Think about what you are looking at, right now, these words and what else you can see around them, maybe a computer screen, or a window or wall with pictures. Now think about what is in the lower area of your visual field, maybe a table or desk you are working on. That visual information has passed through your eyes and is being processed...
...it travels along the optic nerve to a junction point called the optic chiasm, where it splits into two optic tracts. At the end of each optic tract is a relay station called the lateral geniculate body, and here the visual information is relayed into the optic radiations, which are bundles of fibres within each side of the brain. The optic radiations take the visual information to the occipital lobes.
The optic radiations pass through the posterior parietal lobes on their way to the occipital lobes. Here, often due to damage or injury, but not always, the optic radiations can be incomplete or even absent. This means that when the upper optic radiations have been affected, the visual information that reaches the occipital lobes where the picture is created (lessons 1b, 3b and 5b) is already 'reduced'. How much of it is reduced and to what degree varies from person to person, from simply being hazy down below, or absent where the feet would be seen when walking, to there being no vision at all below the midline when looking straight ahead.
So if looking at five children in a field (above), with a mild lower visual field impairment, the child at the bottom of the image, who would be in the lower part of the visual field, is seen slightly less clearly, but still there, maybe like below...
It is very mild, and this person may not have any issues, or even be aware that they have a lower visual field impairment, but occasionally trip up or down kerbs, especially when somewhere busy.
The most severe cases of lower visual field impairments can involve nothing being seen below the midline or eye line (below):
To explain the process a bit more, let us look at a box of chocolates, like the one below.
As the optic radiations carrying the visual information of the lower part of the visual field passes through damaged posterior parietal lobes, that are altered. In this example (image below) some visual information survives, but a significant degree of the clarity is lost, so that the bottom part of the image is now difficult to make sense of.
The occipital lobes will process the visual information they receives, and give it detail, colour and contrast, but they can only work with what they've got. If the bottom part of the visual information is degraded or absent, the occipital lobes can't patch this up or repair it.
For this example, let us assume that the occipital lobes are working well, and so have added the detail, colour and contrast to the picture they receive. Also, where the occipital lobes are working typically, all of the visual information in the visual field they receive, whether altered, degraded or not, will be processed further, along the dorsal stream, back to the posterior parietal lobes.
The optic radiations have already passed through the posterior parietal lobes from front to back on their way to the occipital lobes, and this is where the damage occurred that caused the visual information in the lower visual field to be reduced. Here we have the reason why lower visual field impairments are linked to posterior parietal visual difficulties (also called higher visual processing difficulties or dorsal stream dysfunction - the dorsal stream running from the occipital lobes back towards the front).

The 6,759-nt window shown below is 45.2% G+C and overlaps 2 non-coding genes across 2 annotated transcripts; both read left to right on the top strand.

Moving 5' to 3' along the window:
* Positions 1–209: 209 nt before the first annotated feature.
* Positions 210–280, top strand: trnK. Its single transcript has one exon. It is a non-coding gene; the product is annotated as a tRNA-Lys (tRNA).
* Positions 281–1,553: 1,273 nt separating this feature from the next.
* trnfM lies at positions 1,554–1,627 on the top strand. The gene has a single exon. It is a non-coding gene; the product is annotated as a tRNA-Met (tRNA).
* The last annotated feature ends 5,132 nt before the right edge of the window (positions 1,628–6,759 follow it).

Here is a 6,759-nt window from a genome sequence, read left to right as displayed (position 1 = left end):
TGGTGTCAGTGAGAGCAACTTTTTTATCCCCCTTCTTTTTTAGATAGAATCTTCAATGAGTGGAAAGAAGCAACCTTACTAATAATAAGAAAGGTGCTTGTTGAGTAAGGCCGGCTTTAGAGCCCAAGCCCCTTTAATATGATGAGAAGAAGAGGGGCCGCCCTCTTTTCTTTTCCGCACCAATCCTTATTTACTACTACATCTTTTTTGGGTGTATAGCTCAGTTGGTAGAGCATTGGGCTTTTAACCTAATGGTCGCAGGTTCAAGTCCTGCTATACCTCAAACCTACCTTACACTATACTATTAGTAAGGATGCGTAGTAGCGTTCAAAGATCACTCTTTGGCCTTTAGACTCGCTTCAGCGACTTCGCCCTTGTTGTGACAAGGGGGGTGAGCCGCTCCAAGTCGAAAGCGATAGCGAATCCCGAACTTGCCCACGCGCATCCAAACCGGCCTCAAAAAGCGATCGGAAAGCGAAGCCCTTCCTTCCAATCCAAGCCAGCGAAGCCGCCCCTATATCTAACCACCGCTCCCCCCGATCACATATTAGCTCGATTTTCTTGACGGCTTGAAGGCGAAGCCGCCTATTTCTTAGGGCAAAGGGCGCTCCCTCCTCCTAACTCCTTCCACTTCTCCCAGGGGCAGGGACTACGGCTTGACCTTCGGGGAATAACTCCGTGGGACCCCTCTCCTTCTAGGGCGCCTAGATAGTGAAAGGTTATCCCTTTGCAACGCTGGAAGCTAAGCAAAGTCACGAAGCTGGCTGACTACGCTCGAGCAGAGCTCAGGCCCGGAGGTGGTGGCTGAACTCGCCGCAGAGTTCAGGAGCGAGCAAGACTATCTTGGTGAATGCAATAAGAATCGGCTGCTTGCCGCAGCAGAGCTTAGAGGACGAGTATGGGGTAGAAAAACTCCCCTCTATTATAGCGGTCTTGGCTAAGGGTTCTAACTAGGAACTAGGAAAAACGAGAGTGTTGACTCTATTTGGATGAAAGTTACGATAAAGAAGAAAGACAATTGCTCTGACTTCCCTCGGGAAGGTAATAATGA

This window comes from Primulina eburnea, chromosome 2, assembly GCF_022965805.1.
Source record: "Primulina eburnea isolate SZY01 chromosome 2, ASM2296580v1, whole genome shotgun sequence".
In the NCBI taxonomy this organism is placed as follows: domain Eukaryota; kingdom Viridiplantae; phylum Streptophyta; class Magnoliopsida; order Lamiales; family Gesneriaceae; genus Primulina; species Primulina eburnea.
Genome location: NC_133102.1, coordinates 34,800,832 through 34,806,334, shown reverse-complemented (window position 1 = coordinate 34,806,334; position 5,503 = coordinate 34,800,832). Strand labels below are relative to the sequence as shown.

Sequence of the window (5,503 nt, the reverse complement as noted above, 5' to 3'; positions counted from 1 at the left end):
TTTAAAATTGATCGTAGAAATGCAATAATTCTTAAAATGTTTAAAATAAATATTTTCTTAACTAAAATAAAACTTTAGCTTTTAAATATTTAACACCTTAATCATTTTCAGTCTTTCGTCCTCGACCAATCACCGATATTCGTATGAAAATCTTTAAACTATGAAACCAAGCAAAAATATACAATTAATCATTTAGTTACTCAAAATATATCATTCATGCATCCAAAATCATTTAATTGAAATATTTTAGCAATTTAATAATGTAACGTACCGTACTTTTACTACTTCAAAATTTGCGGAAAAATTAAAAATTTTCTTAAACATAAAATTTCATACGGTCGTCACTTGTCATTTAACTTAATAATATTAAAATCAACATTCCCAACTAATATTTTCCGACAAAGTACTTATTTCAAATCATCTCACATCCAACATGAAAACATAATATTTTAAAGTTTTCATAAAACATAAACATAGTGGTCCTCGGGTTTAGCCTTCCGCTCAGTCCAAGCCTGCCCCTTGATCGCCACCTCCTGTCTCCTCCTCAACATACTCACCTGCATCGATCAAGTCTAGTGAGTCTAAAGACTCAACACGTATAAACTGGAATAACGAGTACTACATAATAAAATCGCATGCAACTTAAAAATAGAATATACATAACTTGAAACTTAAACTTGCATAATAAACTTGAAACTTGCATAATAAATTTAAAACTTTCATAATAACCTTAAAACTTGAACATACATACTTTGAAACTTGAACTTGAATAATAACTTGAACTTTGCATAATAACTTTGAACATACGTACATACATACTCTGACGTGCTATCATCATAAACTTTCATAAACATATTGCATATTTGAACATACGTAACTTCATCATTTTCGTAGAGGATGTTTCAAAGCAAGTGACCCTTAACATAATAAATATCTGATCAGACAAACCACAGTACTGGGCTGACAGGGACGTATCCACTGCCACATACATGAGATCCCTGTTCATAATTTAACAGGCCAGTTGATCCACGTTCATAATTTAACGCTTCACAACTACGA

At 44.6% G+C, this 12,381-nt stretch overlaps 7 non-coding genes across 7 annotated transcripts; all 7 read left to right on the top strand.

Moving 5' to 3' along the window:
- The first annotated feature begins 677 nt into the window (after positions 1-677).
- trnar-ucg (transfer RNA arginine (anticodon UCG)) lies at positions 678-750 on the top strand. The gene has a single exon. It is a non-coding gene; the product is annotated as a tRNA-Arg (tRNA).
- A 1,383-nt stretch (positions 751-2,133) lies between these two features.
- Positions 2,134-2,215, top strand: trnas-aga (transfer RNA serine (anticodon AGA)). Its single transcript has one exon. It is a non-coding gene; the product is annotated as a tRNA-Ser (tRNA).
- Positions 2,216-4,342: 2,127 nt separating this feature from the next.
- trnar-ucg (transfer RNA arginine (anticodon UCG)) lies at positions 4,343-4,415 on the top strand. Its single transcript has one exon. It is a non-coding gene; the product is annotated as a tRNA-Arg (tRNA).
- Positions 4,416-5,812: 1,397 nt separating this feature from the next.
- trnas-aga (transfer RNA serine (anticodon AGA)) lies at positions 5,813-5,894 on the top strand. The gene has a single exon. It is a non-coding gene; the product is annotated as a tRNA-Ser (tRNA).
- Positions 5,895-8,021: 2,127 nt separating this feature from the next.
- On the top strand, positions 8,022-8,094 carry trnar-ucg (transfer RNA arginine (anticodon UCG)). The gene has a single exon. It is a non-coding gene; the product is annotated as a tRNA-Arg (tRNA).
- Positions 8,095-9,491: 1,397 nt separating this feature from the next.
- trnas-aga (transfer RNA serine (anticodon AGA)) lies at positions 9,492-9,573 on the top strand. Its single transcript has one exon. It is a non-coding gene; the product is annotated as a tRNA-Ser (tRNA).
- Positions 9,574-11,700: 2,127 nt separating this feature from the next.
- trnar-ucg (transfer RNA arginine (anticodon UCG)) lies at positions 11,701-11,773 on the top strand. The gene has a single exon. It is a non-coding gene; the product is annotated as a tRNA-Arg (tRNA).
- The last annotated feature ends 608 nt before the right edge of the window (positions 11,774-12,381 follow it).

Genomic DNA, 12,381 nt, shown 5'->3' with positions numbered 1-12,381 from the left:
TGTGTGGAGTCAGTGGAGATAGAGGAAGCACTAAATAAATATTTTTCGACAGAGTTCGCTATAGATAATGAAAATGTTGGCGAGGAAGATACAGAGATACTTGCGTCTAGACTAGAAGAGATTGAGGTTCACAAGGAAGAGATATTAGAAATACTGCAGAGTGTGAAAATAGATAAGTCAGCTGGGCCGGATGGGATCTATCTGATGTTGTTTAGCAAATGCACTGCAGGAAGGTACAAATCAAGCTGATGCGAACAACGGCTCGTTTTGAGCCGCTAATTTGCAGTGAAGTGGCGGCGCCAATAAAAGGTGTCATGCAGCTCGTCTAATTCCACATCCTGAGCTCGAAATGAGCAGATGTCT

Many with a lower visual field impairment may have this condition alone with no other cerebral visual impairments. However many may also have posterior parietal visual processing difficulties. If damage to the posterior parietal lobes causes damage to the optic radiation, then when it comes to their (the posterior parietal lobes) actual job, of mapping the visual scene (lesson 3f) and giving visual attention (lesson 3g), it is certainly worth checking whether these functions are all working typically or not.
Our chocolates have got to the mental mapping stage of their visual journey.
Here, in the posterior parietal lobes, the chocolates are transformed from a picture (like a photo), to being accurately mapped, in three dimensional (3D) space (lesson 3f) so you can reach for them with accuracy. This means that if you see and like the look of the white chocolate, you can reach for it and easily pick it up.
But we have jumped a stage because...
We are aware that we see and recognise the white chocolate, and we know we can reach for it - this is conscious.
Yet we are not aware of how our mental map of what we see, guides our hand to the chocolate - this is not conscious
We have introduced the conscious (frontal) part of the brain in lesson 1f and in relation to vision in lesson 3k. In future lessons we will continue to explain more about how the many different brain processes, some conscious, some non conscious, work together to support you, and how CVI can affect these.
Here, we have three rows of delicious looking chocolates to choose from. The visual information in the lower visual field is not completely without visual attention, but what is there to see?
In these two images (above), with and without a lower visual field impairment, what is in the lower visual field might not be completely absent of visual information and attention, but it may be slightly or significantly reduced, or in some people, completely absent. Lower visual field impairments, like all CVI's are a spectrum, and vary in how much of the visual field they cover, and how severely altered the visual information is.
Note - we are going to assume the chocolates have been recognised (lesson 3i). We will explain more about the recognition process and how it is affected by CVIs in Level 8.
So, the visual information has reached the frontal lobes and you are deciding which chocolate you want.
With typical vision, you have a choice of twenty five chocolates (image above), but with a lower visual field impairment, it is only fifteen. The person with the lower visual field impairment actually has twenty five chocolates, but they may only be aware of fifteen.
So, the person with a lower visual field impairment may seem to have reduced frontal attention (lesson 3k), and it's true, they only have a choice of fifteen not twenty five chocolates, that is fewer, but the cause of this is further back, in this case much further back in the brain... the optic radiation were altered causing less to be mapped, meaning less to add visual attention to, meaning less chocolates to choose from.
This is just one simple example, and easy to show because the chocolates are in nice neat rows, but how might this affect a person's life, where everything low down is not seen at all or not seen so well?
Two eight year old boys, Alex and Drew (not their real names) were out together with their families. Both boys have different combinations of CVI. Both boys have a lower visual field impairment. Alex's lower visual field impairment is severe (with visual neglect as well). Drew's lower visual field impairment is less severe, and he doesn't have visual neglect.